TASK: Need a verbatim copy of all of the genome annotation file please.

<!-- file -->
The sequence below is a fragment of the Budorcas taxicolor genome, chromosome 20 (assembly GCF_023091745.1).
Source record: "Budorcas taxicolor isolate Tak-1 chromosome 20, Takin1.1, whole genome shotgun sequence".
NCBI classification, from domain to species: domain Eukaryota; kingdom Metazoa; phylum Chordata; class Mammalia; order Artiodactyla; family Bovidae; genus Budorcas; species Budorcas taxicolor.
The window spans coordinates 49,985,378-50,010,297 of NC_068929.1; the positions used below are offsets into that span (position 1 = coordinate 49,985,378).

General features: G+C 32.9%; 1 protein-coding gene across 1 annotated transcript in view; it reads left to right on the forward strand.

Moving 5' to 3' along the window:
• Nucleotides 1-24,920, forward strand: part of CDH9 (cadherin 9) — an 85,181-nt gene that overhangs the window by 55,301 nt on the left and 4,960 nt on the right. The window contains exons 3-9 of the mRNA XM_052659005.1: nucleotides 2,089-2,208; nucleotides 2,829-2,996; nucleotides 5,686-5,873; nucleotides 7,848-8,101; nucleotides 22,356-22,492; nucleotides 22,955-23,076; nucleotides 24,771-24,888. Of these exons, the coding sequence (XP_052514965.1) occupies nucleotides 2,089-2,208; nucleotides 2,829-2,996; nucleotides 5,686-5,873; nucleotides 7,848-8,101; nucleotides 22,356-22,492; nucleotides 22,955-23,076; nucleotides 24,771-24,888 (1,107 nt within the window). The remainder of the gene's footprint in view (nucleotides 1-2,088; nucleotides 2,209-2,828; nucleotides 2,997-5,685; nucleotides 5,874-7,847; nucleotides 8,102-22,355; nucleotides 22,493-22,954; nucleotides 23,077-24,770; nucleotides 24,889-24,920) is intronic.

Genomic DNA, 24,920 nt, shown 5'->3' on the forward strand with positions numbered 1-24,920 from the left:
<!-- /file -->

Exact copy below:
The sequence below is a fragment of the Budorcas taxicolor genome, chromosome 20 (assembly GCF_023091745.1).
Source record: "Budorcas taxicolor isolate Tak-1 chromosome 20, Takin1.1, whole genome shotgun sequence".
NCBI classification, from domain to species: domain Eukaryota; kingdom Metazoa; phylum Chordata; class Mammalia; order Artiodactyla; family Bovidae; genus Budorcas; species Budorcas taxicolor.
The window spans coordinates 49,985,378-50,010,297 of NC_068929.1; the positions used below are offsets into that span (position 1 = coordinate 49,985,378).

General features: G+C 32.9%; 1 protein-coding gene across 1 annotated transcript in view; it reads left to right on the forward strand.

Moving 5' to 3' along the window:
• Nucleotides 1-24,920, forward strand: part of CDH9 (cadherin 9) — an 85,181-nt gene that overhangs the window by 55,301 nt on the left and 4,960 nt on the right. The window contains exons 3-9 of the mRNA XM_052659005.1: nucleotides 2,089-2,208; nucleotides 2,829-2,996; nucleotides 5,686-5,873; nucleotides 7,848-8,101; nucleotides 22,356-22,492; nucleotides 22,955-23,076; nucleotides 24,771-24,888. Of these exons, the coding sequence (XP_052514965.1) occupies nucleotides 2,089-2,208; nucleotides 2,829-2,996; nucleotides 5,686-5,873; nucleotides 7,848-8,101; nucleotides 22,356-22,492; nucleotides 22,955-23,076; nucleotides 24,771-24,888 (1,107 nt within the window). The remainder of the gene's footprint in view (nucleotides 1-2,088; nucleotides 2,209-2,828; nucleotides 2,997-5,685; nucleotides 5,874-7,847; nucleotides 8,102-22,355; nucleotides 22,493-22,954; nucleotides 23,077-24,770; nucleotides 24,889-24,920) is intronic.

Genomic DNA, 24,920 nt, shown 5'->3' on the forward strand with positions numbered 1-24,920 from the left: